There are a number of issues from this study that I do find very important to discuss:

1) despite a massive amount of data showing that various therapies (e.g. antidepressants or psychotherapy) are effective for various problems, there are examples of carefully-conducted negative studies, such as this one.  These results cannot simply be explained away as statistical aberration:  there must be a reason why one group of people responds to a treatment, while another does not.  Many of these reasons are poorly understood.  It may be that the diagnostic category of "major depressive disorder" is inadequate, in that it correlates poorly on its own with treatment responsiveness.

2) the subjects in this study had a high degree of comorbidity (e.g. substance abuse problems, anxiety disorders, and axis II problems).  While the severity and chronicity of depression was not found to actually correlate with treatment responsiveness, I suspect that the comorbidities would substantially affect response to a relatively short-term course of therapy.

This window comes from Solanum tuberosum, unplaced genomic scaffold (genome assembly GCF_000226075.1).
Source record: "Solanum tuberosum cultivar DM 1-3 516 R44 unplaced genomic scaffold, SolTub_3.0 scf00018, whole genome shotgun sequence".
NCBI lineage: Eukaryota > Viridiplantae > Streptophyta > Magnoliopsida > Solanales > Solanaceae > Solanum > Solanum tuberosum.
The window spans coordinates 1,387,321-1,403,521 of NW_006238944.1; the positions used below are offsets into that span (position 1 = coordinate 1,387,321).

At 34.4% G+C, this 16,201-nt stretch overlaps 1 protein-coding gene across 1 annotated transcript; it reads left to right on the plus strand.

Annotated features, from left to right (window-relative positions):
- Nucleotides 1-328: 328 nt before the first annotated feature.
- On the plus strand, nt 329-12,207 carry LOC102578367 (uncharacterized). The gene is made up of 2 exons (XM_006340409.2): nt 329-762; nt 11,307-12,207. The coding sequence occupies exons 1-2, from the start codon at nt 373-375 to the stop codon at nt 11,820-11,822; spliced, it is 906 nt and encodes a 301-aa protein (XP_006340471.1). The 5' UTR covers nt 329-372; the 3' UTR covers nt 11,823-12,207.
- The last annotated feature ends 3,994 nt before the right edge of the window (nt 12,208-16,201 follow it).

3) the subjects in this study were socioeconomically disadvantaged; while the effect of SES was also not found to "influence the initial findings,"  I believe that low SES is not necessarily a direct negative influence upon mental health; rather it is an indirect factor which for many people increases the likelihood of some profound mental health negatives (e.g. unemployment, lack of meaningful or satisfying employment, lack of healthy or safe community, lack of availability to do healthy or meaningful leisure activities, not enough money to eat healthily, etc.).  I believe that the environmental adversities need to be looked at very closely in a study of this type.